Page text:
Related to the issue of education by health professionals an issue that emerged which needs consideration is of mistrust of health professionals and the health system. These various expressions of mistrust need to be addressed as they have implications far beyond those related to acceptability of breast milk donation. In all breastmilk bank operations efforts must be made to emphasize the various precautionary efforts taken with donor milk in order to develop a level of trust and transparency with the mothers and families. The request by some participants for the identity of the donor to be revealed as a further element of transparency and trust is generally not an option. However, creating educational materials that illustrate the stepwise process of screening, donation, pasteurization and storage should address this concern. Providing potential recipients with as much information as possible is likely to be the best strategy for strengthening their confidence in the safety of breast milk donation.

Cultivating trust in healthcare professionals - and in the efficacy of the healthcare system as a whole -is a far more nebulous and long-term challenge. It is widely recognized that the poor quality of care offered in public healthcare services has had far-reaching implications for the nation's health, as well as for social stability and economic growth [21]. Though daunting, instituting enduring efforts to raise the standard of care in public clinics and hospitals is vital; this would engender trust and satisfaction in a wide range of healthcare programs, including, but certainly not limited to donor milk banking, and would ultimately result in greater health for all.


This study has shown that there are obstacles to the acceptability of donor milk, mainly stemming from lack of awareness or familiarity and that these could be readily addressed through education. Even the more psychological concerns would also likely be reduced over time as these educational efforts progress. While this research has only utilized a small sample size from one community, it is our belief that these results can be generalized to most of the populations served by South African and other public hospitals. Thus, with government and health care worker endorsement and commitment, breast milk donation could have a promising role in improving child health.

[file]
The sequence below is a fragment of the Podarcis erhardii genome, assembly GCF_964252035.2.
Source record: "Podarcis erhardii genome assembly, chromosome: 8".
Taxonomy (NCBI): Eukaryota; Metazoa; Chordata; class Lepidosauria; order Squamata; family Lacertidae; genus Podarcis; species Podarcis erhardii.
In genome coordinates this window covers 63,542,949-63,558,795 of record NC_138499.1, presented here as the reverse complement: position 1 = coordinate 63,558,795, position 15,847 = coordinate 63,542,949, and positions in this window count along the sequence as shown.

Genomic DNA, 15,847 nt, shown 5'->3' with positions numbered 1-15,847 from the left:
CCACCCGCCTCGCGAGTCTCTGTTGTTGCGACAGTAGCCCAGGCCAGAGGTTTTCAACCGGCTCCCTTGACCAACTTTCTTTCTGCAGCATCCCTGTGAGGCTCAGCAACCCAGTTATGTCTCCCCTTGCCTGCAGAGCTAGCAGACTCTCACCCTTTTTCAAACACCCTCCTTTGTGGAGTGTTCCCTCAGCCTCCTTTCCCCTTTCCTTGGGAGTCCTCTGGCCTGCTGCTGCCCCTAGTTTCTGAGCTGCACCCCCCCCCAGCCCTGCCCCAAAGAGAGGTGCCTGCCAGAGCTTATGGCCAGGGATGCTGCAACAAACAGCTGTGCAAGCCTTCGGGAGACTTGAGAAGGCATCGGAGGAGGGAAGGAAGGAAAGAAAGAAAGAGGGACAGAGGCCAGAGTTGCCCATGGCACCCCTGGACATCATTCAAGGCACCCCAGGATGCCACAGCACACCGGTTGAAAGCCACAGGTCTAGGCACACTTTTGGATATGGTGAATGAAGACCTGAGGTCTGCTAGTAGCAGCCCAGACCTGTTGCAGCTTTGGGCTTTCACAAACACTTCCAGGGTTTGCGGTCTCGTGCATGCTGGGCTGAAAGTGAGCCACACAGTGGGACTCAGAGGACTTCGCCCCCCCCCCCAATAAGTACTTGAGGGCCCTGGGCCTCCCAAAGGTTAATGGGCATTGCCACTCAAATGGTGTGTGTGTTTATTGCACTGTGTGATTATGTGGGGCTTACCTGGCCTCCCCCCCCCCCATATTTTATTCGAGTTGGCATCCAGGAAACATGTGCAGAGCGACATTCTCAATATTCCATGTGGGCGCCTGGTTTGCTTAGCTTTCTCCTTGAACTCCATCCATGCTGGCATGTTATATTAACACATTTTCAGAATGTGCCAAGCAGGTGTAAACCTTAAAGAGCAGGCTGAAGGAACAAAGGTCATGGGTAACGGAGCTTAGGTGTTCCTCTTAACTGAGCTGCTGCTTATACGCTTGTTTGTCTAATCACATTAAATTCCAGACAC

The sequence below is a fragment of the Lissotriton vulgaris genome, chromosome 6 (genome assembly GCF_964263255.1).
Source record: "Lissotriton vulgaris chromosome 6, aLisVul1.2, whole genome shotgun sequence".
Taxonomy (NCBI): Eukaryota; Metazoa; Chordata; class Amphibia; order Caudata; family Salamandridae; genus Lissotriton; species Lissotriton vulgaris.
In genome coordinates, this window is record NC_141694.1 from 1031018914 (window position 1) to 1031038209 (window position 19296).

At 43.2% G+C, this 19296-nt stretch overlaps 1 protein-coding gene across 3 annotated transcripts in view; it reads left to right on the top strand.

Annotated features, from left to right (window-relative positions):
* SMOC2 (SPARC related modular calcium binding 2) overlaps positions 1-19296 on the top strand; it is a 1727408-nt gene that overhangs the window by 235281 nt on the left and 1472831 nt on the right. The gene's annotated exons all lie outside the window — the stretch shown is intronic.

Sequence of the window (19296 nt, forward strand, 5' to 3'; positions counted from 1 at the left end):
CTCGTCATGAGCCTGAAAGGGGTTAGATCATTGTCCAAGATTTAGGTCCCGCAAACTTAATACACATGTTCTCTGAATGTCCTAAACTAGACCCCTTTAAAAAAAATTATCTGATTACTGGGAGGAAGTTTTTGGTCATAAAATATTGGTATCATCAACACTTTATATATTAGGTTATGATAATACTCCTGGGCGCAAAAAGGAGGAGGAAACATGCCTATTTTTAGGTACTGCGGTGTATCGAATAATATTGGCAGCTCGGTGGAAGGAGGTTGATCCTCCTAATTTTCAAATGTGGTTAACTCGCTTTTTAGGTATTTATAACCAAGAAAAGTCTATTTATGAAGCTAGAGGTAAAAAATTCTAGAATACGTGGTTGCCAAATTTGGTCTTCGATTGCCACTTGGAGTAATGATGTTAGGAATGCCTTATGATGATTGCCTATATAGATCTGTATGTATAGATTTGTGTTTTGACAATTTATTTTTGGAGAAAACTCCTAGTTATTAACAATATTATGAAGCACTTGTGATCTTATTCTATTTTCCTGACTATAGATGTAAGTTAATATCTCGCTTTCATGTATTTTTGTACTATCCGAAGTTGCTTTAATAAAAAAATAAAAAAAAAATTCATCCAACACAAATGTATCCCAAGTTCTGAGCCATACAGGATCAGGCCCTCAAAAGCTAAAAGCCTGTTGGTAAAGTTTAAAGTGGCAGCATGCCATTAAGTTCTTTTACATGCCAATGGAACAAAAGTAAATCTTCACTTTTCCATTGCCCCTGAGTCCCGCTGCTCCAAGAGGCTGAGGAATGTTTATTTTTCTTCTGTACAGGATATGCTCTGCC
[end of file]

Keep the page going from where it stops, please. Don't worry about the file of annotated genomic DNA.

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The authors would like to thank Siphindile Nzuza and Nozipho Makhanya for facilitating the Zulu focus groups and Penny Reimers for her comments on the first draft of the manuscript. We thank the mothers, fathers, grandmothers for their involvement in the focus groups and appreciate the time given up by the health professionals in the midst of their busy schedules to participate in the discussions.

We also thank the Carl and Emily Fuchs Foundation for funding which enabled the set up of the Fuchs Foundation Breastmilk Bank in the neonatal unit of King Edward Hospital.

During the time that they worked on this study IC was in receipt of a Medical Research Council post-intern research scholarship and AP was in receipt of the 2009 Davis Projects for Peace Scholarship.

The first author (IC) would like to thank Prof Miriam Adhikari for supervising her while she was a post-intern research scholar in the department.

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Correspondence to Irene Coutsoudis.

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The authors declare that they have no competing interests.

Authors' contributions

IC conceived the study and all authors contributed towards planning and design of the study. IC and AP were observers in the focus groups that were conducted in Zulu and they facilitated the focus groups that were conducted in English. IC and AP were responsible for data collation and analysis. All authors contributed to writing and read and approved the final manuscript.

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Coutsoudis, I., Petrites, A. & Coutsoudis, A. Acceptability of donated breast milk in a resource limited South African setting. Int Breastfeed J 6, 3 (2011).